Monday, August 10, 2015

God makes me laugh!

What a day!  Today God sent me Dr. Luis Aquino and Don Allison from Canilla' to help in the OR and the clinic-- huge, huge blessing to get to work with these guys and get to know them better! Great help in the OR, great help in the clinic, and great company.

Our three surgeries today went quite well, and we just saw the patients before bed and they all look good so far post-operatively.  Tomorrow we have two more vaginal surgeries.  We saw 7 more patients in the clinic today (more difficult than it sounds since we just had to hurry and see them between surgeries!) but didn't schedule any more surgeries.  We did unfortunately have to send one lady to the National Hospital up in Quiche for her gallbladder, though... bummer to be here without Dr. Tom!!

Here's how God made me laugh today, though-- At least two of our patients were "gentle" reminders of how sometimes He just has to shove me out of the way to get His work done!  (Or just hide my passport from me, maybe... ;-))

First one:  A lady who has been seeing both me and Tom for years now for non-descript pain and complaints-- always wanting surgery but never with any real indication for surgery or reason to believe that it would help.  In short, she was a patient that I had grown somewhat frustrated with and wasn't very fond of.  I know most of the other medical folks reading this can relate, but it's the simple fact of having a sinful heart-- some patients (or people) just rub you the wrong way, you know?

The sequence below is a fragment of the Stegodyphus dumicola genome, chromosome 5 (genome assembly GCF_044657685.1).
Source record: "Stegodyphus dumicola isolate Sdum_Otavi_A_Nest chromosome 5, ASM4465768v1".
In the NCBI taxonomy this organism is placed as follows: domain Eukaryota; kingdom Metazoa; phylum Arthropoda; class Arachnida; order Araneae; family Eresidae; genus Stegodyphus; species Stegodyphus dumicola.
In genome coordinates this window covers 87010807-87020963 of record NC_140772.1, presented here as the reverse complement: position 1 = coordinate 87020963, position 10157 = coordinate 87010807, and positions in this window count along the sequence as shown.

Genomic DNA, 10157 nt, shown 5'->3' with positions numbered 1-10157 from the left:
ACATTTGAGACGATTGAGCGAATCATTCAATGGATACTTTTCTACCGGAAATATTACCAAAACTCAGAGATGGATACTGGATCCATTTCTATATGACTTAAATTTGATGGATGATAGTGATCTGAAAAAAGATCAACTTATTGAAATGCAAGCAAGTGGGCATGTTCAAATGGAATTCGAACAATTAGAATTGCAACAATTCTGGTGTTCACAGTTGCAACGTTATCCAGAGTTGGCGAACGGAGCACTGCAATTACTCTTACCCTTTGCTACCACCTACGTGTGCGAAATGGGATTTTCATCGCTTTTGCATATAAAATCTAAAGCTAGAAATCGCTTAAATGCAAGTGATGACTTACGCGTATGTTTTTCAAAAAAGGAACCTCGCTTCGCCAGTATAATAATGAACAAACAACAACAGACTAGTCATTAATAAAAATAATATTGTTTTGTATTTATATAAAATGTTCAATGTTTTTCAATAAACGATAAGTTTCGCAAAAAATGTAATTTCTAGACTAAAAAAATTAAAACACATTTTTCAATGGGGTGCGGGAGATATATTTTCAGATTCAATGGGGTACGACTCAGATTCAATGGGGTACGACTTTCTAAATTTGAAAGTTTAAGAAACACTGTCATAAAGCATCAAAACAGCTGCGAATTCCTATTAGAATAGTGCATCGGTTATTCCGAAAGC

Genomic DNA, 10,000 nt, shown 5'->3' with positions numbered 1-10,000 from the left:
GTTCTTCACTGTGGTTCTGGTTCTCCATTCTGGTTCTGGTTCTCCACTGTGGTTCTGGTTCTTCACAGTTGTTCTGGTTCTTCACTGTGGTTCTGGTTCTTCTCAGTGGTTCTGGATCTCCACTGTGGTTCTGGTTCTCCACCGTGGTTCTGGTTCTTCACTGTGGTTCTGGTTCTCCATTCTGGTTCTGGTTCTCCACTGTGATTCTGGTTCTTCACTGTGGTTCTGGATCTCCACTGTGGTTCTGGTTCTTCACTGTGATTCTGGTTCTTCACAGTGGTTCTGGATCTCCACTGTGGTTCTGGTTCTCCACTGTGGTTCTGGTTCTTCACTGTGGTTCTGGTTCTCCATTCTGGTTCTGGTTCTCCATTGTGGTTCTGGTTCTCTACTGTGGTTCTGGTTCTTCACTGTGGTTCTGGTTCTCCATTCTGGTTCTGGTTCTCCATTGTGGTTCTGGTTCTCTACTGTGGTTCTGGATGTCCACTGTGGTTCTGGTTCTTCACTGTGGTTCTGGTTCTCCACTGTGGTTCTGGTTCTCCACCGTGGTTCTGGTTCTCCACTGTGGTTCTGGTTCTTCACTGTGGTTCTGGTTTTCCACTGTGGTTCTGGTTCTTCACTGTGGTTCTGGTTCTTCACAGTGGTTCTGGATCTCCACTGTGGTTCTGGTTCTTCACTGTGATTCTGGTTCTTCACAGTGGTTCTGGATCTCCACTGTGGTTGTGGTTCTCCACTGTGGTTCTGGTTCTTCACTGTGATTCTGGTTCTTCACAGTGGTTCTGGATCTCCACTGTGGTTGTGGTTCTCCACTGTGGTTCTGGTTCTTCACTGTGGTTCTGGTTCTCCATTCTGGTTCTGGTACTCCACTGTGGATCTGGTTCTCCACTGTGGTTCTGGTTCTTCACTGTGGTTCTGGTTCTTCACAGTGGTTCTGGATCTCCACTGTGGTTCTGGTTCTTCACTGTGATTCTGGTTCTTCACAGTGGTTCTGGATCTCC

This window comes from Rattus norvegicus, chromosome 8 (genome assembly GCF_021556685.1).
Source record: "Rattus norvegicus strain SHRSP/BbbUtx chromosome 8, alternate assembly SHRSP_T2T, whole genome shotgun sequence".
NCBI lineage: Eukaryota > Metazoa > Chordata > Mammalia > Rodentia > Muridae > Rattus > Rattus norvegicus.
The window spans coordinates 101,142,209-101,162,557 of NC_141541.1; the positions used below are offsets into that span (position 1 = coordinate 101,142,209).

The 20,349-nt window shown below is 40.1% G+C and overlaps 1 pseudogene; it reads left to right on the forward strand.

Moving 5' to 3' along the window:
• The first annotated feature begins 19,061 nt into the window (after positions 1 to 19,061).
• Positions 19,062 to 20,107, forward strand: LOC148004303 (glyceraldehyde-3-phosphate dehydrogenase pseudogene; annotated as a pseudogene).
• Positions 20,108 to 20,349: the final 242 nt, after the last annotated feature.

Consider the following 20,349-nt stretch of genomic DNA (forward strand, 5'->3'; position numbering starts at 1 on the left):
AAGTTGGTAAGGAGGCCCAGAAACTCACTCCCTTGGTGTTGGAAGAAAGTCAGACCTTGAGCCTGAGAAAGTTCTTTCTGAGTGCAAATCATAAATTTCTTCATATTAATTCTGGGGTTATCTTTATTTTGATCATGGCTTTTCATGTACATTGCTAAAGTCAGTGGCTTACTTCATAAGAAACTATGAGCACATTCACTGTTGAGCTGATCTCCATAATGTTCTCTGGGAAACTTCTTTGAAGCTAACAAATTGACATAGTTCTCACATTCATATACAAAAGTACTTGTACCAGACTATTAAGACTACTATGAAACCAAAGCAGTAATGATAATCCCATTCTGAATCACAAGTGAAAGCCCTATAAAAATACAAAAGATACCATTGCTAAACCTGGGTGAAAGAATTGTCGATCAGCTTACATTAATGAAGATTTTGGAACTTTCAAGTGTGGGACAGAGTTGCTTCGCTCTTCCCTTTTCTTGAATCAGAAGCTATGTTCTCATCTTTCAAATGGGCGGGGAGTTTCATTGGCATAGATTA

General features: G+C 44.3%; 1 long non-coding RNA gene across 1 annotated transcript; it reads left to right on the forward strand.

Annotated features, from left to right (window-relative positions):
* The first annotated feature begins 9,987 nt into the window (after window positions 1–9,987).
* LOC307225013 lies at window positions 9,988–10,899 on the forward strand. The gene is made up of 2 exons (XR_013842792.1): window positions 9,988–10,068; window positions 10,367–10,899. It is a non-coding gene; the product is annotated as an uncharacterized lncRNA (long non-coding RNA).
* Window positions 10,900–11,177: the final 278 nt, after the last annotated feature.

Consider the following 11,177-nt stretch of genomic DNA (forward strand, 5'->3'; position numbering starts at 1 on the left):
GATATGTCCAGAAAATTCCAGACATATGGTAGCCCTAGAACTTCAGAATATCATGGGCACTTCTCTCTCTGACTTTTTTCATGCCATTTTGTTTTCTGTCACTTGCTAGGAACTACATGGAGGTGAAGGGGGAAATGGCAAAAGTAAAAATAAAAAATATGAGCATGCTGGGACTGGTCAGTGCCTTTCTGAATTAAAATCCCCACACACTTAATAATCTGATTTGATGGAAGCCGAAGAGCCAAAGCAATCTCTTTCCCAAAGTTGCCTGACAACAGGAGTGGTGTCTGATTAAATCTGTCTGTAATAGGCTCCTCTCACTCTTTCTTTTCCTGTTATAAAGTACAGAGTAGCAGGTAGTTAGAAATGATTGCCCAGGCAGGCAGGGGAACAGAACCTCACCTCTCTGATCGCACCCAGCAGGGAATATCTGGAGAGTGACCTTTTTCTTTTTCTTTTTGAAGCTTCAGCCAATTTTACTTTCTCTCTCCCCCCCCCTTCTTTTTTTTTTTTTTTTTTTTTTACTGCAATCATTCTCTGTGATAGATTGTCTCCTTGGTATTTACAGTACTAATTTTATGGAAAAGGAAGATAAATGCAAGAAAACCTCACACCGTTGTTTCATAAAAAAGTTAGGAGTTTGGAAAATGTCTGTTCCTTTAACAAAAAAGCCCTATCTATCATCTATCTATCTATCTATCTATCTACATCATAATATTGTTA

So-- some of you will remember that I arrived late to my last trip because I lost my passport.  Kelly Pieh-Holder, a chief resident at the time (Now GRADUATED!!!) did clinic by herself on Sunday and Monday.  When I arrived Monday night I went through the charts to see what she had scheduled and came across this lady's chart.  I seriously thought, "HOW did she manage to talk you into a hysterectomy, Kelly?!"  But it seemed that some of her prolapse had worsened and it seemed more reasonable-- plus Kelly had some concerns about some spots on her cervix and actually took biopsies before the patient talked her in to just going ahead and doing the hysterectomy.

Turns out (of course!) that it was a good thing that both the biopsies AND the hysterectomy happened-- this lady had carcinoma-in-situ in her cervix on her pathology report!!  For those of you non-medical folks, that means she had CANCER that just had not "invaded" past a certain level yet!  It could have progressed any day to a much bigger problem.  And now-- because God got me out of my own way long enough to get His work done-- she is cured.  Humbling.  And beautiful.